Making a difference for those in need

by Susan Gilbert, American Red Cross of Massachusetts volunteer

Tangley Lloyd grew up in Greenwich,rco_blog_img_dmhConnecticut, and summered in Hyannis Port on Cape Cod. In the late 1990s while at the Cape as an adult, she heard on the radio a man being interviewed about Red Cross disaster relief.  Part-way through the interview, the Red Cross volunteer got beeped and hopped on a plane to a disaster site. Tangley thought herself, “This is great; this is what I want to do!”

Until then all Tangley knew about the Red Cross were raffles and blood drives sponsored by her local Red Cross, promoted by signs and a car in front of the Greenwich chapter building.

After Tangley returned home, she signed up to volunteer. As a licensed therapist and social worker, her mental health background proved an excellent fit for the Red Cross. As a Disaster Mental Health volunteer, Tangley’s mission is to be supportive to clients. She and her team help those affected by disaster “get back up and running,” restoring them to their level of pre-disaster functioning, offering plenty of community resources as needed and available.

Tangley’s first assignment was in 1998, helping out in Oklahoma after it was ravaged by the largest tornado to strike the area. This experience was very special to her because she met Red Cross volunteers from across the United States. While some volunteers came in wheelchairs and on crutches, everyone had a function they could perform and were a huge asset to the relief effort.


“I was there for two weeks and loved every minute of it. It opened my world to see the generosity of the American people in donating so many needed items, such as diapers and steel-toed work boots. Local people cooked all the food,” Tangley said. “I continue to see these massive group efforts at every disaster, big and small. People give above and beyond what they can. It’s amazing.”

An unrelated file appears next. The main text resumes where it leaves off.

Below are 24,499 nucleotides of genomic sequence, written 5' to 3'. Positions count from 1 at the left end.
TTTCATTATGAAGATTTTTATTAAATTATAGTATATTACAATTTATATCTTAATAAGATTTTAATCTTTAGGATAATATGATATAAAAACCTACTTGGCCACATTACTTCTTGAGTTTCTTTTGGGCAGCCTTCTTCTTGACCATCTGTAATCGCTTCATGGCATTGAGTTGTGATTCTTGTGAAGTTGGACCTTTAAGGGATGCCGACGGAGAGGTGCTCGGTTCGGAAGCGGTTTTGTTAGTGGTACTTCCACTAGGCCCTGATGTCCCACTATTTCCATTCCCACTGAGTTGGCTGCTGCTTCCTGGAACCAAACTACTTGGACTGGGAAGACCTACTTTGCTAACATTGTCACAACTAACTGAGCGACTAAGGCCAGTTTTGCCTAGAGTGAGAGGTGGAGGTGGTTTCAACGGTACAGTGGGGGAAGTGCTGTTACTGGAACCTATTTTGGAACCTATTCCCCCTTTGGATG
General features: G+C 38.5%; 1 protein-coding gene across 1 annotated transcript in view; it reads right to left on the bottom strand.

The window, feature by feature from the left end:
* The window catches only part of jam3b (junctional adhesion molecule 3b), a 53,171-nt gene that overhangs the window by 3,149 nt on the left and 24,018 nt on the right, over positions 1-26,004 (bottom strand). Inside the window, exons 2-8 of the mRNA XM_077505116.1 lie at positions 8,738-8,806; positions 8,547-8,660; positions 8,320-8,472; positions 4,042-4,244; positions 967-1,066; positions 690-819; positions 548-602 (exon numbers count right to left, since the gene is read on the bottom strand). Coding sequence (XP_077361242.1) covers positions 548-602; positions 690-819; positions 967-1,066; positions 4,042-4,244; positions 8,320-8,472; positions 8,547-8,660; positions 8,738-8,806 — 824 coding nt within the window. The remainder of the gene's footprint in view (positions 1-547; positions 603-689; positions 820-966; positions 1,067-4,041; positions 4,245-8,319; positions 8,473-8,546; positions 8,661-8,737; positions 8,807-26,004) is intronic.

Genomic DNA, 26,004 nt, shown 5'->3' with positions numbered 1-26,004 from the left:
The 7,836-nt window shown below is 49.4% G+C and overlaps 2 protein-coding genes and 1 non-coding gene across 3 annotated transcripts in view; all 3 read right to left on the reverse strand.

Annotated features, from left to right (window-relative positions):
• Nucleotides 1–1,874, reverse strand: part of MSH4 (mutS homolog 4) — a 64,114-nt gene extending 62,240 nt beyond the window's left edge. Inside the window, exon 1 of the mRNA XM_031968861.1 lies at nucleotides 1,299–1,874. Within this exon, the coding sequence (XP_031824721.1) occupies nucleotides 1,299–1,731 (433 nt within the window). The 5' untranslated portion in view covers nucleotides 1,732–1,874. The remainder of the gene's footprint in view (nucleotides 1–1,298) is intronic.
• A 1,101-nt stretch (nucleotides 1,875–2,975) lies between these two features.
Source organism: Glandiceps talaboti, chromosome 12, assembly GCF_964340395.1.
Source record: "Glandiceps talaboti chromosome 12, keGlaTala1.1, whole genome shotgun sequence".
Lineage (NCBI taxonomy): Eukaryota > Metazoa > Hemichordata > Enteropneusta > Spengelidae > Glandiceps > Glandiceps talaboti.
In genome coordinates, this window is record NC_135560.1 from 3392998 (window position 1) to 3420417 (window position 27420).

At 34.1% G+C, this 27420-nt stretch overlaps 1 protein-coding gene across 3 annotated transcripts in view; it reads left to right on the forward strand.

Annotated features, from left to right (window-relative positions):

While in Oklahoma, her team would walk through local neighborhoods daily so people would recognize the Red Cross volunteers. Tangley recalls an incident when an elderly woman and her family just needed hugs.

Over Labor Day 2016, Tangley went to Baton Rouge as part of an Integrated Condolence Care Team. Many people had moved to Baton Rouge from Katrina-affected areas after losing everything, including loved ones. “I listened to someone for two and a half hours who’d lost her grandma. It was hard but we were the best of the best, and I’m proud to be a part of the Red Cross.”

In addition to providing relief to disaster victims, Tangley supports Red Cross staff. Many volunteers become tired, especially if they’ve just come from another disaster in another state.

“I love volunteering with the Red Cross, and plan to be a part of it as long as I can. As long as I can still hear, which is key as a mental health professional, I know I’ll be able to help people. It’s very rewarding, and close to my heart. The Red Cross means a lot to me, and there’s a place for everybody.”



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